Building 8 is a stand-alone structure which cannot be entered through any other buildings at the jail complex. The two floors to be used for the program can house up to 75 people each, and up to three people would be assigned to each cell, which would not be locked at any time of the day. 

The set-up will be “dormitory style,” as external partners will bring in sofas and board games so “it does not look or feel like a prison environment,” the sheriff said. Officers assigned to the floors would forgo their uniforms for khaki pants and polo shirts, and residents would not wear prison jumpsuits. 

“We’re looking at a way where we can be a part of the solution to get people off of the street, particularly with the bad weather coming,” he said. “We have a pretty serious homelessness situation out West, but it’s warmer for most of the year. Here, in the North, it gets frightfully cold.”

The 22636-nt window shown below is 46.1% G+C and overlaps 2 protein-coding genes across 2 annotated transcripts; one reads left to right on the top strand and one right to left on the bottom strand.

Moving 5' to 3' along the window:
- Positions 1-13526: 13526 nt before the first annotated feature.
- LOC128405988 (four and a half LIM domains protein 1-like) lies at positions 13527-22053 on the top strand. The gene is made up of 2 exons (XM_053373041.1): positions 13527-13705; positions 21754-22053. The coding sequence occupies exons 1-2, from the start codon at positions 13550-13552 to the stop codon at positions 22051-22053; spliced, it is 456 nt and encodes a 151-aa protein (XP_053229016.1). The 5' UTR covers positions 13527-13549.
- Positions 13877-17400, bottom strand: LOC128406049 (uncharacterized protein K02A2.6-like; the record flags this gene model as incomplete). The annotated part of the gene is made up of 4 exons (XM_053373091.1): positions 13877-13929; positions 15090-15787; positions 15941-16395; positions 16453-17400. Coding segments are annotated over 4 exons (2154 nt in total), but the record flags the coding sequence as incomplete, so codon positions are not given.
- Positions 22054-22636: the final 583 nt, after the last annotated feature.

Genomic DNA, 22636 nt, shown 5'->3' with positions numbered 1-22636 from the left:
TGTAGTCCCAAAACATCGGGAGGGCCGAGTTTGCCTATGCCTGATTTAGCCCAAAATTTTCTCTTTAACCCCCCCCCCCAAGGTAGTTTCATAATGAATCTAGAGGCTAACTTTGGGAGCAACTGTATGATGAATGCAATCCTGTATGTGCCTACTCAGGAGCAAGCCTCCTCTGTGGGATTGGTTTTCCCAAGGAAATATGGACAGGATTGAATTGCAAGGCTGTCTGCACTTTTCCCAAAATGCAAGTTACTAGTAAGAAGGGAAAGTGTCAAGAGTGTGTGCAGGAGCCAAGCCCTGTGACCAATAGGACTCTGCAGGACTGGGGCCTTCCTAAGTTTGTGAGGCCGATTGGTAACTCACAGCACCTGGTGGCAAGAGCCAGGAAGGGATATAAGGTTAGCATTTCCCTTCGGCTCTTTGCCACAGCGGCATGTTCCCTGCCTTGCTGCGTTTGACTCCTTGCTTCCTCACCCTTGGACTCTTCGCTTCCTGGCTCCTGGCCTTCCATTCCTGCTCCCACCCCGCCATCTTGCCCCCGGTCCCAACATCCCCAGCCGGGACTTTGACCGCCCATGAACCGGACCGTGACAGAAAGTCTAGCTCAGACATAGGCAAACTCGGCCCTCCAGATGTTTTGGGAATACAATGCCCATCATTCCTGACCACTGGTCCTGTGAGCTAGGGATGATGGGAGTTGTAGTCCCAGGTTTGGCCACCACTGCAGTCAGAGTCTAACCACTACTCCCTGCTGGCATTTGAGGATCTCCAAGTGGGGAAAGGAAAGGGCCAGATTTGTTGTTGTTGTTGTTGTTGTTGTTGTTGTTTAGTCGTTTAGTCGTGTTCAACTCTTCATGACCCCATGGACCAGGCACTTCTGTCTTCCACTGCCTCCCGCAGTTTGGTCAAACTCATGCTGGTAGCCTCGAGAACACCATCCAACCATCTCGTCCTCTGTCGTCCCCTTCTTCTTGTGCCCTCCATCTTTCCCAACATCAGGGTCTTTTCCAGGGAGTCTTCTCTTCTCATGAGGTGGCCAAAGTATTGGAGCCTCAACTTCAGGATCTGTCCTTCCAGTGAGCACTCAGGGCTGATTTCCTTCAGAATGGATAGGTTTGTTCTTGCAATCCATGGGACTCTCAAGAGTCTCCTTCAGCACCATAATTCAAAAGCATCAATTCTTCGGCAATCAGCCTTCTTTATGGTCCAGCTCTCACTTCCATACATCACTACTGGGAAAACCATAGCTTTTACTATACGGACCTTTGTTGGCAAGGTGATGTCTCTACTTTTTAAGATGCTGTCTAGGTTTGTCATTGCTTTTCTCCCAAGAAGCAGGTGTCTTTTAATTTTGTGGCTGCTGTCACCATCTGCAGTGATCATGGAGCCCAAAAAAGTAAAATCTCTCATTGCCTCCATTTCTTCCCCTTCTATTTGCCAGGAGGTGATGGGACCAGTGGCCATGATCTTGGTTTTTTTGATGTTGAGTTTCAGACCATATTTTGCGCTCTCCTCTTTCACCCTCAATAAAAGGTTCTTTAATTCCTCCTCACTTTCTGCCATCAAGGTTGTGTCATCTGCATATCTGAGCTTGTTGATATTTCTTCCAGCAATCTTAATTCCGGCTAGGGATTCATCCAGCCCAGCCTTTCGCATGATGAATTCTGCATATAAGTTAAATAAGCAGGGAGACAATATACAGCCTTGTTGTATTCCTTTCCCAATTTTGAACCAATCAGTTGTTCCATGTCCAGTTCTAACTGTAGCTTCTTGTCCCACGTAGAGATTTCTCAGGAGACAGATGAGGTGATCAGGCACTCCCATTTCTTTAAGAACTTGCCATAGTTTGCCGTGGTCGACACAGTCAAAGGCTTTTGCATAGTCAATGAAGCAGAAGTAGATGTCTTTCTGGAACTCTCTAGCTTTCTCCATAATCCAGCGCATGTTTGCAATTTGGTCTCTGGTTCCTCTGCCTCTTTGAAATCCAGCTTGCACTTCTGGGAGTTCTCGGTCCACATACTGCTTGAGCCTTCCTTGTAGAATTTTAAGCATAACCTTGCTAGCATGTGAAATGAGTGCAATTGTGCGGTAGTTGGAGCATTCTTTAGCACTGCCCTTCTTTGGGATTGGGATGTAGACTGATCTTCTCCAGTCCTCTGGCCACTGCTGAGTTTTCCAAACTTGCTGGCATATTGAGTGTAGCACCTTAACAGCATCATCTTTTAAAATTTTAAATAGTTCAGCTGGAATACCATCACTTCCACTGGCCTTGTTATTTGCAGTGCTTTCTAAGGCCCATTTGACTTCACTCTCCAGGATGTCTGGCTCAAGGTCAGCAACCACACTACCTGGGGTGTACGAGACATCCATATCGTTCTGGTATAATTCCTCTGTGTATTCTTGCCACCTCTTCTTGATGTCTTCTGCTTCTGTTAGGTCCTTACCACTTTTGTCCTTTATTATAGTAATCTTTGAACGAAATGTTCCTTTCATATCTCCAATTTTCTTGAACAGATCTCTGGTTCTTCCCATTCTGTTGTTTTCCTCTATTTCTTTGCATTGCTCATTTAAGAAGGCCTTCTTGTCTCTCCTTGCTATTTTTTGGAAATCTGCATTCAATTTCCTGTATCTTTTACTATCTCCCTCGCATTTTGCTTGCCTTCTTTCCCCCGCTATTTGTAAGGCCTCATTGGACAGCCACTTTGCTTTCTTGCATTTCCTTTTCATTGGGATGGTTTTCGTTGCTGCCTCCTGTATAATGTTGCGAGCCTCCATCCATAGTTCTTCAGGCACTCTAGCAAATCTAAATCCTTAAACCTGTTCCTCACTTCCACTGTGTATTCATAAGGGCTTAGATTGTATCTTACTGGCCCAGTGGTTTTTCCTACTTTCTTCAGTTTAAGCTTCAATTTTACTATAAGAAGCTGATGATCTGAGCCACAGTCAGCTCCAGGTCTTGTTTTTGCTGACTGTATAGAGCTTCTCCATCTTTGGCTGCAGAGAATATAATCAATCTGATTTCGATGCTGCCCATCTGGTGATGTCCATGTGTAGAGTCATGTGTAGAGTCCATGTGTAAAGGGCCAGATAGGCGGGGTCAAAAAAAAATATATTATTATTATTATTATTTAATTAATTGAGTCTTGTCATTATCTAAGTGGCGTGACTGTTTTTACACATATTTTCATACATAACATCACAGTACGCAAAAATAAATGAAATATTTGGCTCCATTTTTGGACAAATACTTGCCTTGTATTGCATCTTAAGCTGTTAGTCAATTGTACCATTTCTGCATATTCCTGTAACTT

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During the first 30 days, medical providers will oversee addiction recovery treatment, helping those hooked on methamphetamine or heroin “step down” to the lesser replacement drugs of methadone, suboxone or vivitrol, Tompkins said. The remaining 60 days will focus on casework, and external partners will help residents reunite with family and find employment options or treatment for other medical issues.

Tompkins’ officers will handle security, and medical providers, either part of Tompkins’ internal team of experts or contracted through WellPath or Mass Health, will handle mental health and substance abuse treatment. Through its already existing OASIS, or Opioid and Addiction Services, the sheriff’s department has for the past several years been providing intensive addiction treatment to detainees awaiting trial.